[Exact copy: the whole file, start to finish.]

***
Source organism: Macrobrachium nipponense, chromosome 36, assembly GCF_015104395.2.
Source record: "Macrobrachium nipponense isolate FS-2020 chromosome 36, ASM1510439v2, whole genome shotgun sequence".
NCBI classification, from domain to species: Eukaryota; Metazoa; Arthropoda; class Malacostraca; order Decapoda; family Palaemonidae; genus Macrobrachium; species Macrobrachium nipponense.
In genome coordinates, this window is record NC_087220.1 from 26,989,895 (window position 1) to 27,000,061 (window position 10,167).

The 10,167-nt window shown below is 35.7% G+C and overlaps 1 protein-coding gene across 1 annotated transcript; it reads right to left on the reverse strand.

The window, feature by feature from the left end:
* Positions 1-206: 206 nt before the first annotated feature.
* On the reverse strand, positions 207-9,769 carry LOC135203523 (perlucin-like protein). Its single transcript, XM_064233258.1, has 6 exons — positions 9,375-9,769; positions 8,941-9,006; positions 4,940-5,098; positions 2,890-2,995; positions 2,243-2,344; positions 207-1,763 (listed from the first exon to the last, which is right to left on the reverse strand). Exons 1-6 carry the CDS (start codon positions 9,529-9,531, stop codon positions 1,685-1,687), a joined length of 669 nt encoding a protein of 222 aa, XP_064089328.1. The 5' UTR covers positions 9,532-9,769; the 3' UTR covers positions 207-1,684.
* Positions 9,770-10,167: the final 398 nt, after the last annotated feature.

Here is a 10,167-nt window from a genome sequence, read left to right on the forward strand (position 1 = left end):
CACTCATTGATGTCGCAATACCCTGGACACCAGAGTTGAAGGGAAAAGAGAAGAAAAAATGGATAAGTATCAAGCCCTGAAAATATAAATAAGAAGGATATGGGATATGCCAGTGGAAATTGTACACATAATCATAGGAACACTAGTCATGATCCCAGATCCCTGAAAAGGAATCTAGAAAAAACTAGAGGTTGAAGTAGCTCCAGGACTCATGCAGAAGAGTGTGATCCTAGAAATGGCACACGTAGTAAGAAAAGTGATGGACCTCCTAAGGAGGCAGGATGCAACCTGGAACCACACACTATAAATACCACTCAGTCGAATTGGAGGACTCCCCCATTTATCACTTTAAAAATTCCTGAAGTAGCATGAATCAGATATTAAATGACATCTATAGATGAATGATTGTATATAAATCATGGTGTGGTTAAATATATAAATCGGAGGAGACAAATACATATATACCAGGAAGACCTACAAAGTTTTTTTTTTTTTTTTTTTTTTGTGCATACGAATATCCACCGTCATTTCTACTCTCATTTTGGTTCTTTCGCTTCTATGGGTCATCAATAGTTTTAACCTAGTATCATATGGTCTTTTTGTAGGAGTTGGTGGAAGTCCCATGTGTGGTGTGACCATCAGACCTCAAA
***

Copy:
Source organism: Macrobrachium nipponense, chromosome 36, assembly GCF_015104395.2.
Source record: "Macrobrachium nipponense isolate FS-2020 chromosome 36, ASM1510439v2, whole genome shotgun sequence".
NCBI classification, from domain to species: Eukaryota; Metazoa; Arthropoda; class Malacostraca; order Decapoda; family Palaemonidae; genus Macrobrachium; species Macrobrachium nipponense.
In genome coordinates, this window is record NC_087220.1 from 26,989,895 (window position 1) to 27,000,061 (window position 10,167).

The 10,167-nt window shown below is 35.7% G+C and overlaps 1 protein-coding gene across 1 annotated transcript; it reads right to left on the reverse strand.

The window, feature by feature from the left end:
* Positions 1-206: 206 nt before the first annotated feature.
* On the reverse strand, positions 207-9,769 carry LOC135203523 (perlucin-like protein). Its single transcript, XM_064233258.1, has 6 exons — positions 9,375-9,769; positions 8,941-9,006; positions 4,940-5,098; positions 2,890-2,995; positions 2,243-2,344; positions 207-1,763 (listed from the first exon to the last, which is right to left on the reverse strand). Exons 1-6 carry the CDS (start codon positions 9,529-9,531, stop codon positions 1,685-1,687), a joined length of 669 nt encoding a protein of 222 aa, XP_064089328.1. The 5' UTR covers positions 9,532-9,769; the 3' UTR covers positions 207-1,684.
* Positions 9,770-10,167: the final 398 nt, after the last annotated feature.

Here is a 10,167-nt window from a genome sequence, read left to right on the forward strand (position 1 = left end):
CACTCATTGATGTCGCAATACCCTGGACACCAGAGTTGAAGGGAAAAGAGAAGAAAAAATGGATAAGTATCAAGCCCTGAAAATATAAATAAGAAGGATATGGGATATGCCAGTGGAAATTGTACACATAATCATAGGAACACTAGTCATGATCCCAGATCCCTGAAAAGGAATCTAGAAAAAACTAGAGGTTGAAGTAGCTCCAGGACTCATGCAGAAGAGTGTGATCCTAGAAATGGCACACGTAGTAAGAAAAGTGATGGACCTCCTAAGGAGGCAGGATGCAACCTGGAACCACACACTATAAATACCACTCAGTCGAATTGGAGGACTCCCCCATTTATCACTTTAAAAATTCCTGAAGTAGCATGAATCAGATATTAAATGACATCTATAGATGAATGATTGTATATAAATCATGGTGTGGTTAAATATATAAATCGGAGGAGACAAATACATATATACCAGGAAGACCTACAAAGTTTTTTTTTTTTTTTTTTTTTTGTGCATACGAATATCCACCGTCATTTCTACTCTCATTTTGGTTCTTTCGCTTCTATGGGTCATCAATAGTTTTAACCTAGTATCATATGGTCTTTTTGTAGGAGTTGGTGGAAGTCCCATGTGTGGTGTGACCATCAGACCTCAAA